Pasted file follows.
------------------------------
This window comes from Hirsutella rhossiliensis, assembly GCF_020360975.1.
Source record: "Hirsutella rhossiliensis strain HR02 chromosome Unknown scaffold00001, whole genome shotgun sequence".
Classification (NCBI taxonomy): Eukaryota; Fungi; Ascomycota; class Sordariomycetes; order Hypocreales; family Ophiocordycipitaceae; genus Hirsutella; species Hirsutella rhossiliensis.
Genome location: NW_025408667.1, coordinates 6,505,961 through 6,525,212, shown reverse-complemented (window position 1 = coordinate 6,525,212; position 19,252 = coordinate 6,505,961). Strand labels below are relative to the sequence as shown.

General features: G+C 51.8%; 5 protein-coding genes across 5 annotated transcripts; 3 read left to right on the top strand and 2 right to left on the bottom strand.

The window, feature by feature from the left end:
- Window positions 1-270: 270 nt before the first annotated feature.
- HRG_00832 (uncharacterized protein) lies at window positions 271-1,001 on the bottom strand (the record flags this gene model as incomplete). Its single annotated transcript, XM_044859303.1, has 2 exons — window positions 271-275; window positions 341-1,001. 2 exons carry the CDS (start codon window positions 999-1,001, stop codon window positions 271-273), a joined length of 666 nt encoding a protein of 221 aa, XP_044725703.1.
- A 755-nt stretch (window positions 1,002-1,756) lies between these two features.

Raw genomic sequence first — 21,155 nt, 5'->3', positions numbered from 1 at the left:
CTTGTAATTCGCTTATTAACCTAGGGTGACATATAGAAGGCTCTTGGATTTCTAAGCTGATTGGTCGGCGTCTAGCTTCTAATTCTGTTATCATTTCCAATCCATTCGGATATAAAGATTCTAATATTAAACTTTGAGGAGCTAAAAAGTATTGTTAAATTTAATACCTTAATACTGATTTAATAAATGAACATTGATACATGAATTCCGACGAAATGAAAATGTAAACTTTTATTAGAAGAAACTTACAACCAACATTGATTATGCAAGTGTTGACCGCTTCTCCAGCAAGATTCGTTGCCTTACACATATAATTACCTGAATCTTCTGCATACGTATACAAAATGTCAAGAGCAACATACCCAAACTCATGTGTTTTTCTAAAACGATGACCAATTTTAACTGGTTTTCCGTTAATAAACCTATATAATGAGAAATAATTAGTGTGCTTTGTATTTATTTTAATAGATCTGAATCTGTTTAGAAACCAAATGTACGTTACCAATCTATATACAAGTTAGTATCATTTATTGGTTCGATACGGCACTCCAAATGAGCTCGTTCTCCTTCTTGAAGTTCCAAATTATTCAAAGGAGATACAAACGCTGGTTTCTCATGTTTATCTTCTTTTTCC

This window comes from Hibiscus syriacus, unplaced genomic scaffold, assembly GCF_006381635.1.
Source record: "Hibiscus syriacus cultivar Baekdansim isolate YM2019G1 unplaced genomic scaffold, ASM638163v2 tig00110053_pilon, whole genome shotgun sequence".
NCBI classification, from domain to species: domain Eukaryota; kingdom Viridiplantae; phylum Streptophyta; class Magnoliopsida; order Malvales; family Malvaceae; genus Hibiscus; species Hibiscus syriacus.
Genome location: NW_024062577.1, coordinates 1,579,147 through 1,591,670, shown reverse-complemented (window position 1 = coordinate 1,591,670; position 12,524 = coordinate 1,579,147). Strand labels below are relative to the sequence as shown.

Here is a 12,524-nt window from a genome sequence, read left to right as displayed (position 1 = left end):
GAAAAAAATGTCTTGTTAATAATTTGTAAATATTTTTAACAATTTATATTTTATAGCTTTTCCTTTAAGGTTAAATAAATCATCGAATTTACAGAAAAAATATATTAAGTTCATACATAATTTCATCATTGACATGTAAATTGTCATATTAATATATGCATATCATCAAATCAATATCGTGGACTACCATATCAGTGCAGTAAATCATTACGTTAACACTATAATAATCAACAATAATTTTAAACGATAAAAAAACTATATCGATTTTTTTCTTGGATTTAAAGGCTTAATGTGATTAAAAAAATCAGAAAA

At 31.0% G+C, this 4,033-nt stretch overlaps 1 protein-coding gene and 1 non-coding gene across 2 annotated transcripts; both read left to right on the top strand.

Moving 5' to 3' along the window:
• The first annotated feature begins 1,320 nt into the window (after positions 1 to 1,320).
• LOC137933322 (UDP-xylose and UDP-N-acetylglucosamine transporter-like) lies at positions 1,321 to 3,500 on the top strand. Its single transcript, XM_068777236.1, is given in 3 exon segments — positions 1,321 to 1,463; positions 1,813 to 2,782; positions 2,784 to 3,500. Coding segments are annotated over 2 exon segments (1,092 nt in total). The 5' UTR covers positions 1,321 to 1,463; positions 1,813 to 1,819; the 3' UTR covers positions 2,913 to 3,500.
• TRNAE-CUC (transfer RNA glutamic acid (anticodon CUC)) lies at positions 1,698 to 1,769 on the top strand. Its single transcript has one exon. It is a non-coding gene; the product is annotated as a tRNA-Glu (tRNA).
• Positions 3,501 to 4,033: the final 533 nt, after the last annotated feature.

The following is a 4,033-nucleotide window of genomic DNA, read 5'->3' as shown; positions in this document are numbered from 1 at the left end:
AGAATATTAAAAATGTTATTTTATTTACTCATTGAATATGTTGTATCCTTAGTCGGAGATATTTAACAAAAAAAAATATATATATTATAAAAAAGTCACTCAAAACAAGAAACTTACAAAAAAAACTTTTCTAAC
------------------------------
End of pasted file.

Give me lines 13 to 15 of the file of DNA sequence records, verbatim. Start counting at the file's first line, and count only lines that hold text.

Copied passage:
Source record: "Hibiscus syriacus cultivar Baekdansim isolate YM2019G1 unplaced genomic scaffold, ASM638163v2 tig00110053_pilon, whole genome shotgun sequence".
NCBI classification, from domain to species: domain Eukaryota; kingdom Viridiplantae; phylum Streptophyta; class Magnoliopsida; order Malvales; family Malvaceae; genus Hibiscus; species Hibiscus syriacus.
Genome location: NW_024062577.1, coordinates 1,579,147 through 1,591,670, shown reverse-complemented (window position 1 = coordinate 1,591,670; position 12,524 = coordinate 1,579,147). Strand labels below are relative to the sequence as shown.